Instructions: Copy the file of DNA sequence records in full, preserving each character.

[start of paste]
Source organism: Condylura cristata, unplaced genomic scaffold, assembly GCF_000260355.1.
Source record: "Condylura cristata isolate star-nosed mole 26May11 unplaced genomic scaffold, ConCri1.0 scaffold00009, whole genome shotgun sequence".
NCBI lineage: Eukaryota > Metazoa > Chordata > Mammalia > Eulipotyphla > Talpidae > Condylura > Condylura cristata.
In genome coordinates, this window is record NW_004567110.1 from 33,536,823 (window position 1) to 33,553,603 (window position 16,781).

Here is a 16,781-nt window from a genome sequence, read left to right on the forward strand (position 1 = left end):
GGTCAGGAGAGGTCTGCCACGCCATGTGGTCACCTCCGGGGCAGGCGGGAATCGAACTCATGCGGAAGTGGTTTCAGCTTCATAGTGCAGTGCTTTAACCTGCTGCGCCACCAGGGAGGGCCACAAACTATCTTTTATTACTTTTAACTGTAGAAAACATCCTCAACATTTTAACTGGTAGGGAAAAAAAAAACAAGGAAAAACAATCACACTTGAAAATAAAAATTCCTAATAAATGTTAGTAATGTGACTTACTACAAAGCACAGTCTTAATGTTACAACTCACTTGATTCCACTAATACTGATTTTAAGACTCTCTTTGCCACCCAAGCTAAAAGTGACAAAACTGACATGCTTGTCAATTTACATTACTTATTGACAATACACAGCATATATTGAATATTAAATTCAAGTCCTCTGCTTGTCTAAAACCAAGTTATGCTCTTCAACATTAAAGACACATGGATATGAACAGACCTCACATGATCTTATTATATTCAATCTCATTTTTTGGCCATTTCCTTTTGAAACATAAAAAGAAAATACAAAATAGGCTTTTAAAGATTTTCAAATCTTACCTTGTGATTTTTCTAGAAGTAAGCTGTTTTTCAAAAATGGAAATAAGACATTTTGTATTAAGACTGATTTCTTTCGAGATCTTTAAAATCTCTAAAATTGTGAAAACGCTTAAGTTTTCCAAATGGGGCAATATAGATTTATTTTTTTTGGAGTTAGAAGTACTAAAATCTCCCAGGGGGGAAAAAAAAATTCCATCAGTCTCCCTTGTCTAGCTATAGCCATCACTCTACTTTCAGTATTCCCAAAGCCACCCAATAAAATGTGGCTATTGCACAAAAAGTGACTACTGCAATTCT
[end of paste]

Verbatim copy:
Source organism: Condylura cristata, unplaced genomic scaffold, assembly GCF_000260355.1.
Source record: "Condylura cristata isolate star-nosed mole 26May11 unplaced genomic scaffold, ConCri1.0 scaffold00009, whole genome shotgun sequence".
NCBI lineage: Eukaryota > Metazoa > Chordata > Mammalia > Eulipotyphla > Talpidae > Condylura > Condylura cristata.
In genome coordinates, this window is record NW_004567110.1 from 33,536,823 (window position 1) to 33,553,603 (window position 16,781).

Here is a 16,781-nt window from a genome sequence, read left to right on the forward strand (position 1 = left end):
GGTCAGGAGAGGTCTGCCACGCCATGTGGTCACCTCCGGGGCAGGCGGGAATCGAACTCATGCGGAAGTGGTTTCAGCTTCATAGTGCAGTGCTTTAACCTGCTGCGCCACCAGGGAGGGCCACAAACTATCTTTTATTACTTTTAACTGTAGAAAACATCCTCAACATTTTAACTGGTAGGGAAAAAAAAAACAAGGAAAAACAATCACACTTGAAAATAAAAATTCCTAATAAATGTTAGTAATGTGACTTACTACAAAGCACAGTCTTAATGTTACAACTCACTTGATTCCACTAATACTGATTTTAAGACTCTCTTTGCCACCCAAGCTAAAAGTGACAAAACTGACATGCTTGTCAATTTACATTACTTATTGACAATACACAGCATATATTGAATATTAAATTCAAGTCCTCTGCTTGTCTAAAACCAAGTTATGCTCTTCAACATTAAAGACACATGGATATGAACAGACCTCACATGATCTTATTATATTCAATCTCATTTTTTGGCCATTTCCTTTTGAAACATAAAAAGAAAATACAAAATAGGCTTTTAAAGATTTTCAAATCTTACCTTGTGATTTTTCTAGAAGTAAGCTGTTTTTCAAAAATGGAAATAAGACATTTTGTATTAAGACTGATTTCTTTCGAGATCTTTAAAATCTCTAAAATTGTGAAAACGCTTAAGTTTTCCAAATGGGGCAATATAGATTTATTTTTTTTGGAGTTAGAAGTACTAAAATCTCCCAGGGGGGAAAAAAAAATTCCATCAGTCTCCCTTGTCTAGCTATAGCCATCACTCTACTTTCAGTATTCCCAAAGCCACCCAATAAAATGTGGCTATTGCACAAAAAGTGACTACTGCAATTCT